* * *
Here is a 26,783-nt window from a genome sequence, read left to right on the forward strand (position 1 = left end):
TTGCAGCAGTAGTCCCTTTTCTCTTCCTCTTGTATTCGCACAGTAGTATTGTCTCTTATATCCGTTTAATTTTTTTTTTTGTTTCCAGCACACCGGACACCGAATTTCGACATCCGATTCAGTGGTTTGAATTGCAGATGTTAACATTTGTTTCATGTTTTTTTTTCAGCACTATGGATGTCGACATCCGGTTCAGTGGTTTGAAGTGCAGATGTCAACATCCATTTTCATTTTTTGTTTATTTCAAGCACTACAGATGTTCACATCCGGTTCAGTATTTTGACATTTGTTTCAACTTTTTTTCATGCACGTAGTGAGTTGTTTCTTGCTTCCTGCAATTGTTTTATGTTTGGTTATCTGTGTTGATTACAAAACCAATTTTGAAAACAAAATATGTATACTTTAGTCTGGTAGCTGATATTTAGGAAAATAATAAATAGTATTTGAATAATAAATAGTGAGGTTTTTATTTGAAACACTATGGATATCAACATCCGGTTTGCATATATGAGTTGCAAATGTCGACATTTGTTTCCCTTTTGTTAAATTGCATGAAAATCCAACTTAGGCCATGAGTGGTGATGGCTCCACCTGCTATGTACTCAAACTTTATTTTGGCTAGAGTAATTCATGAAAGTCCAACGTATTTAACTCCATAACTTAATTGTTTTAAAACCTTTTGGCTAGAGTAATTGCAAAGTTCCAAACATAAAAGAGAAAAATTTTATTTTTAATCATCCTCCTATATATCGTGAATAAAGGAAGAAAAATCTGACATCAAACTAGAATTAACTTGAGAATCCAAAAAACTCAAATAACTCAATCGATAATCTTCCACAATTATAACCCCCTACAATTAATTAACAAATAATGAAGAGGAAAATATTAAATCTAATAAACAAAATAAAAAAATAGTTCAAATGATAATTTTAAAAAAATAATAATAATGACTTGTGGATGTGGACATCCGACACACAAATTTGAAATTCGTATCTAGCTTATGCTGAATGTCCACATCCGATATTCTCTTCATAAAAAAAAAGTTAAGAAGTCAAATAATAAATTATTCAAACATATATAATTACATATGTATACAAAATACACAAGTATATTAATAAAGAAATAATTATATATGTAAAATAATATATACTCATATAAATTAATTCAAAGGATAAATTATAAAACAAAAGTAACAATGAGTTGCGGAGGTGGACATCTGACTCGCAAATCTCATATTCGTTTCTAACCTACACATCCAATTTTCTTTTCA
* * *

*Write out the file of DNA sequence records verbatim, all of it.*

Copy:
Here is a 26,783-nt window from a genome sequence, read left to right on the forward strand (position 1 = left end):
TTGCAGCAGTAGTCCCTTTTCTCTTCCTCTTGTATTCGCACAGTAGTATTGTCTCTTATATCCGTTTAATTTTTTTTTTTGTTTCCAGCACACCGGACACCGAATTTCGACATCCGATTCAGTGGTTTGAATTGCAGATGTTAACATTTGTTTCATGTTTTTTTTTCAGCACTATGGATGTCGACATCCGGTTCAGTGGTTTGAAGTGCAGATGTCAACATCCATTTTCATTTTTTGTTTATTTCAAGCACTACAGATGTTCACATCCGGTTCAGTATTTTGACATTTGTTTCAACTTTTTTTCATGCACGTAGTGAGTTGTTTCTTGCTTCCTGCAATTGTTTTATGTTTGGTTATCTGTGTTGATTACAAAACCAATTTTGAAAACAAAATATGTATACTTTAGTCTGGTAGCTGATATTTAGGAAAATAATAAATAGTATTTGAATAATAAATAGTGAGGTTTTTATTTGAAACACTATGGATATCAACATCCGGTTTGCATATATGAGTTGCAAATGTCGACATTTGTTTCCCTTTTGTTAAATTGCATGAAAATCCAACTTAGGCCATGAGTGGTGATGGCTCCACCTGCTATGTACTCAAACTTTATTTTGGCTAGAGTAATTCATGAAAGTCCAACGTATTTAACTCCATAACTTAATTGTTTTAAAACCTTTTGGCTAGAGTAATTGCAAAGTTCCAAACATAAAAGAGAAAAATTTTATTTTTAATCATCCTCCTATATATCGTGAATAAAGGAAGAAAAATCTGACATCAAACTAGAATTAACTTGAGAATCCAAAAAACTCAAATAACTCAATCGATAATCTTCCACAATTATAACCCCCTACAATTAATTAACAAATAATGAAGAGGAAAATATTAAATCTAATAAACAAAATAAAAAAATAGTTCAAATGATAATTTTAAAAAAATAATAATAATGACTTGTGGATGTGGACATCCGACACACAAATTTGAAATTCGTATCTAGCTTATGCTGAATGTCCACATCCGATATTCTCTTCATAAAAAAAAAGTTAAGAAGTCAAATAATAAATTATTCAAACATATATAATTACATATGTATACAAAATACACAAGTATATTAATAAAGAAATAATTATATATGTAAAATAATATATACTCATATAAATTAATTCAAAGGATAAATTATAAAACAAAAGTAACAATGAGTTGCGGAGGTGGACATCTGACTCGCAAATCTCATATTCGTTTCTAACCTACACATCCAATTTTCTTTTCA